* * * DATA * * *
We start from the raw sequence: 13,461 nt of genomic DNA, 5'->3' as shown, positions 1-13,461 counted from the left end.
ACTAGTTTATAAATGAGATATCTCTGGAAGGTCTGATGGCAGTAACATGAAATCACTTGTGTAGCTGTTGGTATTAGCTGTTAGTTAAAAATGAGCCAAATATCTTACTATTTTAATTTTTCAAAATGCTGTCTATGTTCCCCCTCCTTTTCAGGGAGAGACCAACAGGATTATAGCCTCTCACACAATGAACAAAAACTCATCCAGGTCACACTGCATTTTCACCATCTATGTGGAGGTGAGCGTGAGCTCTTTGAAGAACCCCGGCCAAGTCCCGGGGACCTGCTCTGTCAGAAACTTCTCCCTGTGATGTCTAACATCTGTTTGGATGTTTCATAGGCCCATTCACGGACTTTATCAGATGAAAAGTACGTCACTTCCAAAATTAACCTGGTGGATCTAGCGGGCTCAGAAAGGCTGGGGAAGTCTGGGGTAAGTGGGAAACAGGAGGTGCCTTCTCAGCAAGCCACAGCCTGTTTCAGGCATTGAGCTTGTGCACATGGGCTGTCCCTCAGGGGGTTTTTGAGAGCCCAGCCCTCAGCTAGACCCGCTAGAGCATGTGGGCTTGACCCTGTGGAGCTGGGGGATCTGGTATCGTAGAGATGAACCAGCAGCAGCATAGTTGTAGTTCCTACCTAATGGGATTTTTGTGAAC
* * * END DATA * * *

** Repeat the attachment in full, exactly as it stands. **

We start from the raw sequence: 13,461 nt of genomic DNA, 5'->3' as shown, positions 1-13,461 counted from the left end.
ACTAGTTTATAAATGAGATATCTCTGGAAGGTCTGATGGCAGTAACATGAAATCACTTGTGTAGCTGTTGGTATTAGCTGTTAGTTAAAAATGAGCCAAATATCTTACTATTTTAATTTTTCAAAATGCTGTCTATGTTCCCCCTCCTTTTCAGGGAGAGACCAACAGGATTATAGCCTCTCACACAATGAACAAAAACTCATCCAGGTCACACTGCATTTTCACCATCTATGTGGAGGTGAGCGTGAGCTCTTTGAAGAACCCCGGCCAAGTCCCGGGGACCTGCTCTGTCAGAAACTTCTCCCTGTGATGTCTAACATCTGTTTGGATGTTTCATAGGCCCATTCACGGACTTTATCAGATGAAAAGTACGTCACTTCCAAAATTAACCTGGTGGATCTAGCGGGCTCAGAAAGGCTGGGGAAGTCTGGGGTAAGTGGGAAACAGGAGGTGCCTTCTCAGCAAGCCACAGCCTGTTTCAGGCATTGAGCTTGTGCACATGGGCTGTCCCTCAGGGGGTTTTTGAGAGCCCAGCCCTCAGCTAGACCCGCTAGAGCATGTGGGCTTGACCCTGTGGAGCTGGGGGATCTGGTATCGTAGAGATGAACCAGCAGCAGCATAGTTGTAGTTCCTACCTAATGGGATTTTTGTGAAC